To fix burnout, people need to address the stress itself. They must allow their body to complete its stress response cycle. Instead, people tend to focus on stressors. “They assume their stress will go away if they’re on top of things, if they’re accomplishing things and constantly checking things off their to-do list,” Emily Nagoski says.
That’s a lesson Paula Davis-Laack learned the hard way.
Davis-Laack practiced commercial real estate law before the Great Recession of the late 2000s. The fast-paced environment gave her a constant adrenaline high as she closed deals and kept so busy that she barely left time to grab a handful of peanuts for lunch. Her frequent headaches, stomach aches and colds threatened to drag her down, but no doctor could give her a diagnosis.
One day, drafting a document in her office, she says she felt like she couldn’t breathe. She bolted out of her chair and raced to a nearby health clinic. “Help me!” she gasped. She was having a panic attack. After two more medical crises landed her in the emergency room, she feared a mental or physical collapse if she kept going. She decided to walk away from the law.
“It was like a 50,000-pound weight lifted off my shoulders,” she says.
Still unsure of what was wrong, she poked around the Internet doing research of her own when she came across information on burnout. “I was like, ‘Oh my God, this is exactly what happened to me!’ ”
Davis-Laack traces the beginning of her burnout back to her teenage years.
“There were a lot of messages to be a high achiever,” she says. “Those check-the-box matrix measurements were important to me. I internalized them.”
The messages took an even stronger hold once she started working.
She returned to graduate school to study well-being, the effects of stress and their effect on the workplace. In 2013, she opened the Davis Laack Stress & Resilience Institute in Wisconsin. She now teaches workshops on burnout.
For those who suspect they might be on the road to burnout, there are practical tools to mitigate it. Among others: physical exercise, sleep and positive social connection (the real kind, not the Facebook kind). The importance of balance and self-care to prevent burnout likely isn’t surprising to most.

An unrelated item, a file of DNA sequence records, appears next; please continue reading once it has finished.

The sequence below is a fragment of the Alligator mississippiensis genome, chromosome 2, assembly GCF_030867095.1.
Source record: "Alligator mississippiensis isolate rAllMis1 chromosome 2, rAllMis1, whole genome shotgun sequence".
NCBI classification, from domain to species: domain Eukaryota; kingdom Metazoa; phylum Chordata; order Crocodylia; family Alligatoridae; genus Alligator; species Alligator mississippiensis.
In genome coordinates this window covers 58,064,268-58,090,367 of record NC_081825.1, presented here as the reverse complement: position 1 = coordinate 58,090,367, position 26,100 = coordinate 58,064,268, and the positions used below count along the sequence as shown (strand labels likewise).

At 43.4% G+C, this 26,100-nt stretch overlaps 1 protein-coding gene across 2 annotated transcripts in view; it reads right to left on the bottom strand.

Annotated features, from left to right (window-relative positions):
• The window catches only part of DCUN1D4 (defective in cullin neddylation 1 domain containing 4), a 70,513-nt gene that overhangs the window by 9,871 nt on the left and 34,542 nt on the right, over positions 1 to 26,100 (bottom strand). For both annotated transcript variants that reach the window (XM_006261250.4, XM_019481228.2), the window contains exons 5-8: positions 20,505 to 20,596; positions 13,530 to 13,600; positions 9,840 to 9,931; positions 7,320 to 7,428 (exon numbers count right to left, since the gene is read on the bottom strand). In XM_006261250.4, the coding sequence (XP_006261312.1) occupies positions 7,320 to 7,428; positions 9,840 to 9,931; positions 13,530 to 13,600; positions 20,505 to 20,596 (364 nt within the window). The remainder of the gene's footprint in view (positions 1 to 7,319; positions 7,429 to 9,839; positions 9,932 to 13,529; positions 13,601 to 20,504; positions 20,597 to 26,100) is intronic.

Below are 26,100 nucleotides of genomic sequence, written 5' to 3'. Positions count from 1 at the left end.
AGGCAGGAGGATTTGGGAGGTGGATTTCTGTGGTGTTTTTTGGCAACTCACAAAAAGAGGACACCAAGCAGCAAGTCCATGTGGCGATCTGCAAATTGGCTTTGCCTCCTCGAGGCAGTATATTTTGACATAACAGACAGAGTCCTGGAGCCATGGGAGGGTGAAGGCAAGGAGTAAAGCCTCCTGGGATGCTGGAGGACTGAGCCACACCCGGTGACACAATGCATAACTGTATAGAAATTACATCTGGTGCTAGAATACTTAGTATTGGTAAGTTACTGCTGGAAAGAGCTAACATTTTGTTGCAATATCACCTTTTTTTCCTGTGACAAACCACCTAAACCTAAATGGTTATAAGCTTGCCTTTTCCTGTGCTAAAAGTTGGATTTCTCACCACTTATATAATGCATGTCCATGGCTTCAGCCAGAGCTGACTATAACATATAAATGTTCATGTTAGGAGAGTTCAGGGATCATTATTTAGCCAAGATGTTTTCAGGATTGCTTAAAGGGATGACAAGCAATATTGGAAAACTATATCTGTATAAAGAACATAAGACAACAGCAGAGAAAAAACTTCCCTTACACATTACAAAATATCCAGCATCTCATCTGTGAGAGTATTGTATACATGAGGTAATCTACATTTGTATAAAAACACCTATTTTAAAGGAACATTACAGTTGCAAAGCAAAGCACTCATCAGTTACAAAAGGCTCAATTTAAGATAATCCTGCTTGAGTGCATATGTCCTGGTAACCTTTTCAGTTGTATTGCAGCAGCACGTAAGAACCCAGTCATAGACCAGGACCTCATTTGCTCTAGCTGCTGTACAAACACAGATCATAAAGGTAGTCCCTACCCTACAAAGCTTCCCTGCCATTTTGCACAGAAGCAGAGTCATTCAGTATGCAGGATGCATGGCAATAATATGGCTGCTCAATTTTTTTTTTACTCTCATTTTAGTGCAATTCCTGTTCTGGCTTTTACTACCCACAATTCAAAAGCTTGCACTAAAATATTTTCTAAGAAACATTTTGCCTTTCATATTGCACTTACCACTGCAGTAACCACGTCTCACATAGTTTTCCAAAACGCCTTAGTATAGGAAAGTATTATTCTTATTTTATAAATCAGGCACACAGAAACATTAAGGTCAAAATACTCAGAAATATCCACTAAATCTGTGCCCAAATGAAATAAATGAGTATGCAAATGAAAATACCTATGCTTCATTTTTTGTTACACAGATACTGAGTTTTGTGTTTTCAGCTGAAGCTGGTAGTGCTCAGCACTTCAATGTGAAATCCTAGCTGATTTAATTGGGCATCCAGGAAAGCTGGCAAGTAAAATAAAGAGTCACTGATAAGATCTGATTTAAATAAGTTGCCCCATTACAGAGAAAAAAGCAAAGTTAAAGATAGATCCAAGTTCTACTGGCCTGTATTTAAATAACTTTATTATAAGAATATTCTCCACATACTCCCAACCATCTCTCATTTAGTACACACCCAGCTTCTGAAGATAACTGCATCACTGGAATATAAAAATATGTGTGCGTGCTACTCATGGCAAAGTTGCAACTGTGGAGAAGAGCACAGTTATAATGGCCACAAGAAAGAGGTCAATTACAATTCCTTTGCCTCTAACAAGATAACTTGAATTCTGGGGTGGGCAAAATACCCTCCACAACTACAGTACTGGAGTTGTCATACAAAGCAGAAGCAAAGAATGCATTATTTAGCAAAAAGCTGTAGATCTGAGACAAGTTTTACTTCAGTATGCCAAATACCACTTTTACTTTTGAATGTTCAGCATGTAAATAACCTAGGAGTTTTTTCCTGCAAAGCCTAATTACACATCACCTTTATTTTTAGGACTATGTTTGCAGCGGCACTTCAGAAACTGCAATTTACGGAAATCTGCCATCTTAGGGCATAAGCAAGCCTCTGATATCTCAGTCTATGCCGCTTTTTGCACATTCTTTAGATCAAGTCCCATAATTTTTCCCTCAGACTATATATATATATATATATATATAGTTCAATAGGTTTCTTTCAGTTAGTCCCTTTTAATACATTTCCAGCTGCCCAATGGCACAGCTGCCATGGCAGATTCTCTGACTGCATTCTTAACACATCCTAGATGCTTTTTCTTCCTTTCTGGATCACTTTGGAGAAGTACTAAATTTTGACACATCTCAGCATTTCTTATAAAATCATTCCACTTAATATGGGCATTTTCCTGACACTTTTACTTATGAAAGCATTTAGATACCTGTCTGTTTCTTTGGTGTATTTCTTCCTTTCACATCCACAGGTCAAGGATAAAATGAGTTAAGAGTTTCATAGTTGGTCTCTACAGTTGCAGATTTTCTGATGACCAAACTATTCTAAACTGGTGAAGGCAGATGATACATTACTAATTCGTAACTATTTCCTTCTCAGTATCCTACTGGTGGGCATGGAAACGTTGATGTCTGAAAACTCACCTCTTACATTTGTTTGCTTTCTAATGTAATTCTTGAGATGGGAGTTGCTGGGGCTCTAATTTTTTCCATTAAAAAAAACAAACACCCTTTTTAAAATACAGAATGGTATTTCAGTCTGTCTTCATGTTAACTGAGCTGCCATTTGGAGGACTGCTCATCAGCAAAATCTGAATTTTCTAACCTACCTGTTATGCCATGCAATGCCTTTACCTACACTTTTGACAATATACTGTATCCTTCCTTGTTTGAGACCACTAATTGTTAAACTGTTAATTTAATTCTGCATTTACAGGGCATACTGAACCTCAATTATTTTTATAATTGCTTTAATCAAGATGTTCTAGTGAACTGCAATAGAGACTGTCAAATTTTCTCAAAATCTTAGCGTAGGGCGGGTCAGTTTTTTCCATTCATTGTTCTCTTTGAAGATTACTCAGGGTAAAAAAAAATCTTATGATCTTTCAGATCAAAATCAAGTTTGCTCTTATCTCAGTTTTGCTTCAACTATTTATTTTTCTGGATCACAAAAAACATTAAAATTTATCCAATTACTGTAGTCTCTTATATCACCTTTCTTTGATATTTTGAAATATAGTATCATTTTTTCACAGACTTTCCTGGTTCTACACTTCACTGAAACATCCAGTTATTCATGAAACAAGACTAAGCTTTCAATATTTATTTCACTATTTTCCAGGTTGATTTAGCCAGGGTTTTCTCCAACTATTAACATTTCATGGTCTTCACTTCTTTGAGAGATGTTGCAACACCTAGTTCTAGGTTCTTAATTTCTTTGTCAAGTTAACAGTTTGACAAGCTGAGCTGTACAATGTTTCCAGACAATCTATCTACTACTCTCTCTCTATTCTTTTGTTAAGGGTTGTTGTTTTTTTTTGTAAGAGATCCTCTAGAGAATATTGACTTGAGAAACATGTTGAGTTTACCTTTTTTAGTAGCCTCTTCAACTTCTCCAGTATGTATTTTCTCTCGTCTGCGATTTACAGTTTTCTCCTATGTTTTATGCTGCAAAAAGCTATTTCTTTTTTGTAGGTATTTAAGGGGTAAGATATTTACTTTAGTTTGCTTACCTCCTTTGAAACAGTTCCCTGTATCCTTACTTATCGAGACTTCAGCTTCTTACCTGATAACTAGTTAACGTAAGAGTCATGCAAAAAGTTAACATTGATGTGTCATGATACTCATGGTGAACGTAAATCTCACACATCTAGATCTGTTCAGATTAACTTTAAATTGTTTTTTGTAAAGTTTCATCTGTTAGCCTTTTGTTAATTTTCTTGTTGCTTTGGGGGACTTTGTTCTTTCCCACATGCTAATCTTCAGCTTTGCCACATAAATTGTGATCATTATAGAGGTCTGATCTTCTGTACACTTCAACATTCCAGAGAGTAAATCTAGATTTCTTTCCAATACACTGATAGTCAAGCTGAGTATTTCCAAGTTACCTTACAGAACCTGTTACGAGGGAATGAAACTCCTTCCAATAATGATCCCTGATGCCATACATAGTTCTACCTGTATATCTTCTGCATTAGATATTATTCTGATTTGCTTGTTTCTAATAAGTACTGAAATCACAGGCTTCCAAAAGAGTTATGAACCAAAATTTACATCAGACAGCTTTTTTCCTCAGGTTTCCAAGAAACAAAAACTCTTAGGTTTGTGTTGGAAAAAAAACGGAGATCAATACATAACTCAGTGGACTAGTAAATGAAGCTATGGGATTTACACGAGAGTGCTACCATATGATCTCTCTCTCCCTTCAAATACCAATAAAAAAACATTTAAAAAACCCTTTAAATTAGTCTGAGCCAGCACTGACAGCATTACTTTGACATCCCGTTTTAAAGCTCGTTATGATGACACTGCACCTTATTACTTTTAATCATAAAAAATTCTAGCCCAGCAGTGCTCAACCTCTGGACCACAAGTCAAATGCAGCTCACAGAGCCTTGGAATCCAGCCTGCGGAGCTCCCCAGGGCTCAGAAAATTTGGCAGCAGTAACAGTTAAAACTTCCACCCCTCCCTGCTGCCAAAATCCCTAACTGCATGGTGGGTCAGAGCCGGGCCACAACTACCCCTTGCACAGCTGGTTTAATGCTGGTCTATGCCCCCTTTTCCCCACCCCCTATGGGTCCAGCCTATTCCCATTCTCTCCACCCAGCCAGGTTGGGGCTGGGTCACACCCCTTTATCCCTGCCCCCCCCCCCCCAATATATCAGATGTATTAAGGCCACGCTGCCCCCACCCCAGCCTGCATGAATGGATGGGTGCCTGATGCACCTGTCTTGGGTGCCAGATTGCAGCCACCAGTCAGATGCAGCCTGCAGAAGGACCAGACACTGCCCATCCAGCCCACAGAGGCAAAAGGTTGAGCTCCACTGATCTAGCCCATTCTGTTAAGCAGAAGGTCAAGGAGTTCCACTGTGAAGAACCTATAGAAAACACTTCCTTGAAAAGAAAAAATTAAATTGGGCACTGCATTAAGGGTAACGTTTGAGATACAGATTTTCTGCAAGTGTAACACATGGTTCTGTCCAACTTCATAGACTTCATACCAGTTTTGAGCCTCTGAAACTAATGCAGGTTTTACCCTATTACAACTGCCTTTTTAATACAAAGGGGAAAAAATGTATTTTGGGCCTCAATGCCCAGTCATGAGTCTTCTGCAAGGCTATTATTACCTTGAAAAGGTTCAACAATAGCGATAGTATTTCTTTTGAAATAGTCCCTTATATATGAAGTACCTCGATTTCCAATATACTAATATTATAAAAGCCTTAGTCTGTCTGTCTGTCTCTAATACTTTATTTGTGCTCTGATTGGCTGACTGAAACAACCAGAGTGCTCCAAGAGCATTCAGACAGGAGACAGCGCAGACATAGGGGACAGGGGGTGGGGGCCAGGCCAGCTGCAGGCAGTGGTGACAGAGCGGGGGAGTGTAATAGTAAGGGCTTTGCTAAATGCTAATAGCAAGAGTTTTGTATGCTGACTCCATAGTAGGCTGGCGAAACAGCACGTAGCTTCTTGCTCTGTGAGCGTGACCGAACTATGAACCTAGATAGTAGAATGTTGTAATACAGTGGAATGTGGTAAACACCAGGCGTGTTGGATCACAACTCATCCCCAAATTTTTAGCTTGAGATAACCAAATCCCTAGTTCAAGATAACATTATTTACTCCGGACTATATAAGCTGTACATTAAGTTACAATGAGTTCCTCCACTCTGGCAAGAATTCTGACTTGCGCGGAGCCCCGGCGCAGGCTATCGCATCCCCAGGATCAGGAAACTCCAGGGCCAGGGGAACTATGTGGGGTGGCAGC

“There’s nothing fancy about what it would take to turn things around,” says Ziegler, the “Mommy Burnout” author. “But it’s a huge shift in the cultural mind-set. That’s the challenge.”
Plus, fixing burnout can feel like adding more stressors. An employee who takes a lunch break in a park (time in nature reduces stress) might feel pressured to stay late at the end of the day. A yoga class or walk is another item to squeeze into the calendar. A mom can’t quit her parenting job. To address time-management issues, the Nagoskis provide work sheets in their book to help readers reprioritize activities. Ziegler suggests setting boundaries with social media. Use the Internet for help, such as ordering groceries, but limit scrolling to 10 minutes a day. Also, it’s okay to remove activities from the calendar (or quit them completely) so you can exercise.
Gender might play a role in burnout, too.
Researchers from the University of Montreal questioned 2,026 people, half women, in 63 different workplaces. Their work, published in the Annals of Work Exposure and Health, found that women reported higher levels of burnout.
One reason was because women have more work-and-family conflicts. The women’s rights movement was “supposed to give women choices,” Ziegler says. “Sounds awesome, but it became you need to do it all. You need to run your house and be the perfect wife and mom and work. The stress on women got higher.”
Other studies have shown that rates of burnout are more or less equal among genders, although males and females experience it differently. A study published in BMC Public Health showed that female physicians are susceptible to burnout from emotional exhaustion while male physicians to burnout because of cynicism.